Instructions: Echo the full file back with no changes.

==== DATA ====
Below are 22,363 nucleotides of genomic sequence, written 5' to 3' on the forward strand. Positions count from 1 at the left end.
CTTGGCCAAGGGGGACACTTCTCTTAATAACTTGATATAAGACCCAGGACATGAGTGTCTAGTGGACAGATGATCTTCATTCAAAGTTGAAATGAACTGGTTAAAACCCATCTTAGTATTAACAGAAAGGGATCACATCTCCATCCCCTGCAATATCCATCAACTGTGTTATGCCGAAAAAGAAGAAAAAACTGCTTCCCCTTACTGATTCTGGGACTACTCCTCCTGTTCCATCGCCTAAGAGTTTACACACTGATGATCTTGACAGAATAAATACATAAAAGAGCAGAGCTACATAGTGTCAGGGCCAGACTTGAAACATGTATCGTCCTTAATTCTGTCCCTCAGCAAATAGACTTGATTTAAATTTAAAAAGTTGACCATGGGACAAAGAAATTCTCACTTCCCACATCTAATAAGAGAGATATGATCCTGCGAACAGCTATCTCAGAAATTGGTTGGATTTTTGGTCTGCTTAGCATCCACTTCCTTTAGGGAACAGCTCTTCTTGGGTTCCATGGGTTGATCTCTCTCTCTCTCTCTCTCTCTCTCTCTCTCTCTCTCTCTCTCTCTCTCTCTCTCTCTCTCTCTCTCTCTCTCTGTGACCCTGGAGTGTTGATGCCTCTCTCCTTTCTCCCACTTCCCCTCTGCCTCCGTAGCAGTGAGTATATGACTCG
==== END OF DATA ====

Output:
Below are 22,363 nucleotides of genomic sequence, written 5' to 3' on the forward strand. Positions count from 1 at the left end.
CTTGGCCAAGGGGGACACTTCTCTTAATAACTTGATATAAGACCCAGGACATGAGTGTCTAGTGGACAGATGATCTTCATTCAAAGTTGAAATGAACTGGTTAAAACCCATCTTAGTATTAACAGAAAGGGATCACATCTCCATCCCCTGCAATATCCATCAACTGTGTTATGCCGAAAAAGAAGAAAAAACTGCTTCCCCTTACTGATTCTGGGACTACTCCTCCTGTTCCATCGCCTAAGAGTTTACACACTGATGATCTTGACAGAATAAATACATAAAAGAGCAGAGCTACATAGTGTCAGGGCCAGACTTGAAACATGTATCGTCCTTAATTCTGTCCCTCAGCAAATAGACTTGATTTAAATTTAAAAAGTTGACCATGGGACAAAGAAATTCTCACTTCCCACATCTAATAAGAGAGATATGATCCTGCGAACAGCTATCTCAGAAATTGGTTGGATTTTTGGTCTGCTTAGCATCCACTTCCTTTAGGGAACAGCTCTTCTTGGGTTCCATGGGTTGATCTCTCTCTCTCTCTCTCTCTCTCTCTCTCTCTCTCTCTCTCTCTCTCTCTCTCTCTCTCTCTCTCTCTCTCTCTGTGACCCTGGAGTGTTGATGCCTCTCTCCTTTCTCCCACTTCCCCTCTGCCTCCGTAGCAGTGAGTATATGACTCG